What Shall We So With Norman? an Experiment in Communal Discernment
Freeman, Curtis W.
Christian Bioethics. 1996; 2(1): 16-41.
We were a group of Christian friends searching for affirmations that lay at the heart of our faith and reached to the limits of our existence and moral authority. As we have reflected on our role in deciding whether and to what extent we could assist in allowing our terminally ill friend, seventy-nine-year-old, Norman to die, we were deeply troubled by the moral ambiguity of our involvement. Through a careful process of authority through communal discernment, our responsibility for Norman became clear: we were to assist him in living the life he embraced in baptism -- a life which included a destiny that was conformed to the crucified and risen one. That was not the destiny we chose for Norman; it was the destiny he owned. We recognized with Norman that our lives are not our own to be guided by autonomy and liberty, but rather to be lived for the glory of Jesus the Christ.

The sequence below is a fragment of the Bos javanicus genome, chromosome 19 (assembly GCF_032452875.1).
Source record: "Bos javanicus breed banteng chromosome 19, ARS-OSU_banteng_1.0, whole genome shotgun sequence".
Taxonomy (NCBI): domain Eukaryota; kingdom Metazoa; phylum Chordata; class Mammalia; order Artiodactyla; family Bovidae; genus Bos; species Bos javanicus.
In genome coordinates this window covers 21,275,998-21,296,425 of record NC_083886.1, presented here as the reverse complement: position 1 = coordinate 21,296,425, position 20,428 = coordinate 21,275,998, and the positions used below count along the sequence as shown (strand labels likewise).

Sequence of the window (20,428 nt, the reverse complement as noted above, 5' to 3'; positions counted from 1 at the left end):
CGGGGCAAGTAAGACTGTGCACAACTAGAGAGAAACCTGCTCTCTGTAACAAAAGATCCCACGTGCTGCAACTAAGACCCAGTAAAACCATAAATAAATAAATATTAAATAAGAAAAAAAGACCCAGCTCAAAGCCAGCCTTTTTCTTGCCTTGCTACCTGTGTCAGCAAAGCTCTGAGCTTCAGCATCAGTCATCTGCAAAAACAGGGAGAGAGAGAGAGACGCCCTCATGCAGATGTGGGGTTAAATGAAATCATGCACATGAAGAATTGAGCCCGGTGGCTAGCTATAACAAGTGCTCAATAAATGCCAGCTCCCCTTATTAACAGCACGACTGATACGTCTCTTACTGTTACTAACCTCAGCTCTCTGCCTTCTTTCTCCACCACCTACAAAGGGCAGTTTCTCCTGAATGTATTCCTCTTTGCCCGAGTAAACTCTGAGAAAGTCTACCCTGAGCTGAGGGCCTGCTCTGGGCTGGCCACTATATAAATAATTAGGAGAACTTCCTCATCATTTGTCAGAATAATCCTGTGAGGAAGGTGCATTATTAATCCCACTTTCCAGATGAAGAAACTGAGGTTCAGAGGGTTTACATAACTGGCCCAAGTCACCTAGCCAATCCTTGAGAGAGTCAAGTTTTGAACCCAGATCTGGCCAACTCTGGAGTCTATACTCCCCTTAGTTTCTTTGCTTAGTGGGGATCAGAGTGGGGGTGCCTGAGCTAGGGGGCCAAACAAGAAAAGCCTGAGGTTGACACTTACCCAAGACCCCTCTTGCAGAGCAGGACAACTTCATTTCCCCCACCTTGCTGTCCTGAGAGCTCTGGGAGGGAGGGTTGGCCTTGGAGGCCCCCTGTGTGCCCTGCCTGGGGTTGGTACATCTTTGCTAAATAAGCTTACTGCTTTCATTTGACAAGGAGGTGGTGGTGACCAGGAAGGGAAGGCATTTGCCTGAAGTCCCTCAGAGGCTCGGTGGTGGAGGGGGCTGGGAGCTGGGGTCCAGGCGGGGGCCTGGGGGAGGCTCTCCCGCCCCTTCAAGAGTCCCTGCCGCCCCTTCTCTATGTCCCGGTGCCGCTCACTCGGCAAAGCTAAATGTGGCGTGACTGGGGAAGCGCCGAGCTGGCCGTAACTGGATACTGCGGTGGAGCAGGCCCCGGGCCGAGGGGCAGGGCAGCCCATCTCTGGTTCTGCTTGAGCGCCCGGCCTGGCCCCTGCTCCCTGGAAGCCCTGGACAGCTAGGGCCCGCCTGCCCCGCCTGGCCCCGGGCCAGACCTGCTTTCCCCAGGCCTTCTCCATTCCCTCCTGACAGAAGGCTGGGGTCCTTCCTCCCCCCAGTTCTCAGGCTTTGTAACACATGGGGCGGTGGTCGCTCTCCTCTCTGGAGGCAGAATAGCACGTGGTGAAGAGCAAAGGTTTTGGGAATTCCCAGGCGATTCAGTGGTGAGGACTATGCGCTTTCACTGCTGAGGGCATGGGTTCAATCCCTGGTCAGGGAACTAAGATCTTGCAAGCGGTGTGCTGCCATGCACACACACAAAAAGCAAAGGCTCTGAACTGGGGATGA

Aged; Allowing to Die; Artificial Feeding; Attitudes; Attitudes to Death; Autonomy; Case Studies; Christian Ethics; Consent; Death; Decision Making; Ethics; Friends; Intention; Life; Moral Obligations; Persistent Vegetative State; Protestant Ethics; Quality of Life; Terminally Ill; Theology; Value of Life; Withholding Treatment;
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